Culture of New Zealand

Traditional wood carving by the Maori people
Traditional wood carving by the Maori people

Situated in the South Pacific over two hours by air from its closest neighbor, New Zealand's culture very much reflects its geography. Settled by Maori hundreds of years ago and later colonized by the United Kingdom in the 19th century, New Zealand offers a unique mix of Maori culture, entrenched by hundreds of years of isolation, and a more modern culture reminiscent of the United Kingdom.

Because of this, visitors from other Western countries, particularly Western Europe and the United States, will find a unique combination of familiar sights and customs, and interesting history that's unique to New Zealand. Familiar brands and multimedia are found, albeit often with a twist found only in New Zealand, and occasionally in trans-Tasman neighbor Australia.

Culturally, New Zealand can be divided into several different parts, with each region representing a different nation's culture. As one of the world's last land masses to be colonized, both by Maori and by European settlers hundreds of years later, New Zealand's major settlements each have a distinct national feeling to them. Some feel Scottish, French, or Maori, while others may bring feelings of nostalgia to visitors from Britain.

Auckland, the country's largest city and its early capital, is like most other modern cities. Once an outpost for British colonial troops, the city has the largest Maori and Polynesian communities in the country due to its location. Because of this, New Zealand's early culture is very evident in the city – paintings, sculpture, and Maori heritage sites are dotted around the city and its famous harbor.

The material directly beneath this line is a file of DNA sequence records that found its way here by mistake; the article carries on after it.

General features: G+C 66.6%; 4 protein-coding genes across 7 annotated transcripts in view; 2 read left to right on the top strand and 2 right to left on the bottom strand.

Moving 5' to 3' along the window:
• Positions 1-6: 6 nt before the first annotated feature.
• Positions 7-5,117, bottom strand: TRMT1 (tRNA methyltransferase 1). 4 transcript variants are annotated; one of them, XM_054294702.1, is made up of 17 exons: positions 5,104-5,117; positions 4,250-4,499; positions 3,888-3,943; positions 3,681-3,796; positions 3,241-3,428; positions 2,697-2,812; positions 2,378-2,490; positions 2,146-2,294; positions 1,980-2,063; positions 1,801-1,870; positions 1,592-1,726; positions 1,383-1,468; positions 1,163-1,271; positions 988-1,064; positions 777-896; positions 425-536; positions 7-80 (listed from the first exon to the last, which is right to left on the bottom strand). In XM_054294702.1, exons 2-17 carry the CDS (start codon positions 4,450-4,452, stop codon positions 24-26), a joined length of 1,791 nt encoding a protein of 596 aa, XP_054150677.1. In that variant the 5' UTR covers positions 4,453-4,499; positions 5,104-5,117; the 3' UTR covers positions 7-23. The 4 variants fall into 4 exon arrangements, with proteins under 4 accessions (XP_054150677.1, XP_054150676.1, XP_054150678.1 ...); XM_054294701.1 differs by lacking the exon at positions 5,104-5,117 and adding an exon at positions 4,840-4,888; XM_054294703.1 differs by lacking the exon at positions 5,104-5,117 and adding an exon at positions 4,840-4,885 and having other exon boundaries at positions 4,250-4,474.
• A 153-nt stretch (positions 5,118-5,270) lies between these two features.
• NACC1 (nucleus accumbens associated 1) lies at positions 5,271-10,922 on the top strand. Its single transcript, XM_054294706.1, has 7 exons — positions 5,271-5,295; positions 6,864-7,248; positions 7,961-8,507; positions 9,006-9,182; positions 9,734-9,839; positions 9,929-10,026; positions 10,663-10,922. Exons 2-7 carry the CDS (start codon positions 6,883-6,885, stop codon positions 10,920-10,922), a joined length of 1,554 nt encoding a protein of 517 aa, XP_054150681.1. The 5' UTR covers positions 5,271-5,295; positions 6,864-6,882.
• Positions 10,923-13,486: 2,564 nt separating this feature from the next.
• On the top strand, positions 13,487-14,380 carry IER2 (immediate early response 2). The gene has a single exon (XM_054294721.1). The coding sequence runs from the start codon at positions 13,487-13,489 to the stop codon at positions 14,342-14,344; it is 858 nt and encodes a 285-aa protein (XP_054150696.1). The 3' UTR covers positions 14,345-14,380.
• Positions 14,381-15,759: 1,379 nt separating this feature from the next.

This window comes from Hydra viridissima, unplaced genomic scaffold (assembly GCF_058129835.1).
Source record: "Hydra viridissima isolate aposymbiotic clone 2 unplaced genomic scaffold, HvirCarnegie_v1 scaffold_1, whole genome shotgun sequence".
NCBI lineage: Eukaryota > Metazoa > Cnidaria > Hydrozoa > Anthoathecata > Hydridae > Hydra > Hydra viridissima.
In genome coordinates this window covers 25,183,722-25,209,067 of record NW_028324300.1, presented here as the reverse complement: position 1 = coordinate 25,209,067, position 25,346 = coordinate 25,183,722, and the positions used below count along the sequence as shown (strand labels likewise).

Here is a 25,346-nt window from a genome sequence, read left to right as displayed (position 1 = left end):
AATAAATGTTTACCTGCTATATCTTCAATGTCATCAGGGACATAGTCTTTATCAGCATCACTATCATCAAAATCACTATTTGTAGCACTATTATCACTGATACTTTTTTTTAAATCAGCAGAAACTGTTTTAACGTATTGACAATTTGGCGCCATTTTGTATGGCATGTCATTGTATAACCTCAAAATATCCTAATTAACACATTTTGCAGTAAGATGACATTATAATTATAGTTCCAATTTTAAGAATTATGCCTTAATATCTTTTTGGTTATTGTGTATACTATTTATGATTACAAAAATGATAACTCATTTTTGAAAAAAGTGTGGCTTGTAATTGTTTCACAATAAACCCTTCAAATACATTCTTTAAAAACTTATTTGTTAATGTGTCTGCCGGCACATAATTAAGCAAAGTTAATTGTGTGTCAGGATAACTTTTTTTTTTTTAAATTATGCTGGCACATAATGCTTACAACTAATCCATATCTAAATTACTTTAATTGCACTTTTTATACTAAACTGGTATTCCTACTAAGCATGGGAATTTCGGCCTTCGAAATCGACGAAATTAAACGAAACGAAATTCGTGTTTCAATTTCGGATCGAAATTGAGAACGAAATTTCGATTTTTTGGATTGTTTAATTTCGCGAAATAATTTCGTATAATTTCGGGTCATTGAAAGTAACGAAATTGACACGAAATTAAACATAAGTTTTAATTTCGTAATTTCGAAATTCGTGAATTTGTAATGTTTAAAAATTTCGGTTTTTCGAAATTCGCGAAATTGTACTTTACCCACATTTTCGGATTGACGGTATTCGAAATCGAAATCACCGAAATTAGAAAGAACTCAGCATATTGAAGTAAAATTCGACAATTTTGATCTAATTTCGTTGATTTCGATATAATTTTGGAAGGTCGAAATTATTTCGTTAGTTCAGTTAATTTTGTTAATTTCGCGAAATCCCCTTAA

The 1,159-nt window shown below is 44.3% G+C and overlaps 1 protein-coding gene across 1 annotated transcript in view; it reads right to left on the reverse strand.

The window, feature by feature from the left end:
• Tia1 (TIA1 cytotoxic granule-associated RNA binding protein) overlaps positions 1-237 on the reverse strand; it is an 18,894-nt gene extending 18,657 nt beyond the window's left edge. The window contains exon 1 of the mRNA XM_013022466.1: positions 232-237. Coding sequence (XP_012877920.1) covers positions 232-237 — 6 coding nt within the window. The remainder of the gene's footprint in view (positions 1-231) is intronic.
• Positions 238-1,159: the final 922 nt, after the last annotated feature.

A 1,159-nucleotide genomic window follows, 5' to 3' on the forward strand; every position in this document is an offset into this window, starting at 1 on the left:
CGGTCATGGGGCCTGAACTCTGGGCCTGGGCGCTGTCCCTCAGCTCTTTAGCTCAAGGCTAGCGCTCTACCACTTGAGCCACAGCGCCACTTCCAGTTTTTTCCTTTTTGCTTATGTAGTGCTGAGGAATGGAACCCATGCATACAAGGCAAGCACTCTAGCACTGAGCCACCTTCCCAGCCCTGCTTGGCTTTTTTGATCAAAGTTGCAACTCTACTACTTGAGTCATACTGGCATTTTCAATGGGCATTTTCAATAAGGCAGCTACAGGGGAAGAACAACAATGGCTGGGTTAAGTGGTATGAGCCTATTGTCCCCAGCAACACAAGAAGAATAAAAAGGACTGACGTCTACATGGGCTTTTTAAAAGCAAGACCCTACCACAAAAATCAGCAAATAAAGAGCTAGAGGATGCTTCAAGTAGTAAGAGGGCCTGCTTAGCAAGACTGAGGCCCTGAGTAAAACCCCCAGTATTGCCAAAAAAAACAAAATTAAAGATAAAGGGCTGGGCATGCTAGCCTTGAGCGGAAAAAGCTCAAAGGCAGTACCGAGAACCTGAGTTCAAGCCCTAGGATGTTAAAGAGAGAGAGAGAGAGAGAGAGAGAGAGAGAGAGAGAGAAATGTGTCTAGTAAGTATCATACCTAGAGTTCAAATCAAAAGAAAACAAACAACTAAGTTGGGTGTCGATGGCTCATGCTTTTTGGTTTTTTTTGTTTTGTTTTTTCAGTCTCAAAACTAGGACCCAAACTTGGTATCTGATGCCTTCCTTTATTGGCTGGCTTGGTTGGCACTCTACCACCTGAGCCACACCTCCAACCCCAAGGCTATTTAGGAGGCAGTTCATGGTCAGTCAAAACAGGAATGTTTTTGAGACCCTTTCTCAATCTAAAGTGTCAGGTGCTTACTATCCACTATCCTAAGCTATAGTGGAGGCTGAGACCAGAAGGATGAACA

This Maori and Polynesian culture extends both north and south, effectively covering the northern half of the North Island. Further to the south, at the bottom of the North Island, is Wellington, the country's capital, and its major arts hotspot. Home of New Zealand's film industry and production company Weta Workshop, the city has produced famous films such as The Lord of the Rings, King Kong, and the recent Adventures of Tintin.

Wellington, and to a lesser extent Auckland, are examples of New Zealand's cafe culture. With more cafes and restaurants per capita than New York City, Wellington shows off the country's diverse and interesting attitude to food. Immigrants from Korea, Malaysia, Thailand, and Europe contribute to a fantastic assortment of dining options, making the city New Zealand's culinary capital.

Christchurch, Dunedin, and Nelson are New Zealand's major southern cities, each offering a unique look into life in New Zealand's South Island. Slower paced and relaxing, the South Island is a major source of New Zealand dairy products and agricultural production – the country's biggest economic resource. Due to the region's famous natural beauty, New Zealanders from the South Island tend to be particularly proud and protective of their country's environment.

In some ways, New Zealand's geographic isolation has affected its culture, particularly in the field of technology. Despite getting new devices as soon as they're out, New Zealanders seem concerned more with quality of life than increased efficiency – a trait that's seen in both the country's industry and its everyday life. New Zealanders aren't afraid to sacrifice time if it improves their standard of living, and visitors seeking the rush of cities like Hong Kong or Sao Paulo just won't find it here.

However, for visitors in tune with New Zealand's national spirit – relaxing, enjoying life, and taking care of their environment – the country has a great deal to offer. From natural beauty to cafe culture, New Zealand is a cultural experience that's unlikely to shock many people, but very likely to charm those looking for a great blend of relaxation, exploration, and Western familiarity.